from having lived there in 2012, and visiting several times
more, that the city is an architectural gem that has largely
stayed in character since being rebuilt after the 1906 earthquake.
Much of the city --including almost the entire northeast portion
-- is an oasis of historic Italianate, Queen Anne, Craftsman
and Art Deco construction. These buildings roll along the hills
flanked by clean, well-paved streets and small, impeccably-landscaped
yards. From a purely aesthetic standpoint, San Francisco surpasses
any other major U.S. city, and perhaps any European one.
reason for this is two-fold. San Francisco has expansive historic
preservation laws that make it difficult or illegal to alter
thousands of structures. Compelling arguments have been made
that the city takes this preservationist impulse too far, to
the detriment of adding new housing supply -- although such
laws help maintain its unique character. But the other factor
-- to which Poletti seems oblivious -- is that the city has
a large professional class with the financial wherewithal to
maintain these homes.
argue that this second factor, more than the first, has preserved
San Francisco. You could put a historic overlay designation
across Detroit, and it wouldn’t change much. The Motor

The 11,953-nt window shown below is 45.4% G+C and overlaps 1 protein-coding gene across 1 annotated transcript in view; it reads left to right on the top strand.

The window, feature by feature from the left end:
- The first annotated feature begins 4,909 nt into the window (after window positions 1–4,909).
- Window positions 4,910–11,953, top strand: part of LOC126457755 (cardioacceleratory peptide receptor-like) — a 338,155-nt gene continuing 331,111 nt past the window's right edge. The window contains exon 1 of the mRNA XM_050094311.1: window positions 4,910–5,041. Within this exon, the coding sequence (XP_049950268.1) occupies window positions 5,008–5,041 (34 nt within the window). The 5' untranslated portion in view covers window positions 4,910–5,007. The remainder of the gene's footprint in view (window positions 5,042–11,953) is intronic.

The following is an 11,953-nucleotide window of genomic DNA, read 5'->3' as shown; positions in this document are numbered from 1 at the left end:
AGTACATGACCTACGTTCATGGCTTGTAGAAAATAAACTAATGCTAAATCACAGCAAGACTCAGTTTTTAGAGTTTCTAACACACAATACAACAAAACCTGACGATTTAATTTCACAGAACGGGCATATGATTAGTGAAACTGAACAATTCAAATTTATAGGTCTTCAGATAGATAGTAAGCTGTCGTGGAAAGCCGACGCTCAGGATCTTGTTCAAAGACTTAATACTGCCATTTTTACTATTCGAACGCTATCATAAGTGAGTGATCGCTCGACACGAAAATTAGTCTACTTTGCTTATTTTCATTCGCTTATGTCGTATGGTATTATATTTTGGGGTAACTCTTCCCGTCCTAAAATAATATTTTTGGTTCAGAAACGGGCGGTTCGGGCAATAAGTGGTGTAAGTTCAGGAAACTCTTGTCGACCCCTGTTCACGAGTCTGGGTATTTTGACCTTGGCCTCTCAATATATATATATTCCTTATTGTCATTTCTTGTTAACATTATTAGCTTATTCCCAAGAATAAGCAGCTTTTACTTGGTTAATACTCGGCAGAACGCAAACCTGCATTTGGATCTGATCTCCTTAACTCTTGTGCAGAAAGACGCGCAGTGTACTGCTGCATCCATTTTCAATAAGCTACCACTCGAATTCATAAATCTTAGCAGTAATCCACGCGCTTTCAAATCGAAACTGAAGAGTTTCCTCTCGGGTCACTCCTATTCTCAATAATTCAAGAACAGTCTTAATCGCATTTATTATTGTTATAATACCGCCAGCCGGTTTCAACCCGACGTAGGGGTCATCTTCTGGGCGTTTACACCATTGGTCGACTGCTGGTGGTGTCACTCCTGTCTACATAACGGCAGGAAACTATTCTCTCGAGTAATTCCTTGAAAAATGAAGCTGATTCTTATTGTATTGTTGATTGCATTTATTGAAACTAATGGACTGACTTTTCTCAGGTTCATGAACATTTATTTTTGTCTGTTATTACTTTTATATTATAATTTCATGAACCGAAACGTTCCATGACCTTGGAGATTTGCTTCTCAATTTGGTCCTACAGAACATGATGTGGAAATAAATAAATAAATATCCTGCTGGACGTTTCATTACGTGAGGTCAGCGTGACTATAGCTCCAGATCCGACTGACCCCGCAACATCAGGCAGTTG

City suffers from decay because it has undergone six decades
of depopulation, and this has left no one around to preserve
its own large historic stock. But the Bay Area has been flooded
with capital during this period, and this has strengthened its
culture of preservation. Maintaining a historic home, after
all, can be an expensive endeavor that requires ripping out
floorboards, replacing pipes and other structural changes. It
is usually done by educated, well-off households who have either
the money to fund repairs, or the time to dedicate sweat equity.
Perhaps not every family its their homes precisely to Poletti’s
specifications since it is difficult to live in a floor plan
that was laid out a century ago. But she should not miss the
broader point, which is that San Francisco has remained as it
is because of the demographic it attracts.
she claims that these groups are destroying the city. She is
thus spouting the same myth that is advanced about historic
preservation by urban progressives, who seem to think that wealth
and gentrification work against preservation. But a fair-minded
look at U.S. cities demonstrates the opposite. If one looks
at America’s most notable historic neighbourhoods -- the
Back Bay in Boston; Capitol Hill in DC; the French Quarter in
New Orleans; much of northern San Francisco; much of Manhattan
and northern Brooklyn; downtown Savannah; and downtown Charleston
-- a unifying feature is that they have great residential wealth.
Meanwhile, there are numerous cities -- Baltimore, Philadelphia,
Detroit, St. Louis, Cleveland -- that have a similar number
of historic structures. But many of them sit hollowed-out because
same could be said when comparing Havana with Poletti’s
San Francisco. Both cities have similar architecture and planning,
but their differing economic histories have led to opposite
preservationist destinies. Wealthy and growing San Francisco
is a city where thousands of structures remain in superb shape,
and where people grieve over minor alterations. Havana’s
system has produced a crumbling city where the desire for preservation
gets lost in a sea of basic needs. If Poletti really wants to
see a destroyed city, she should visit the latter.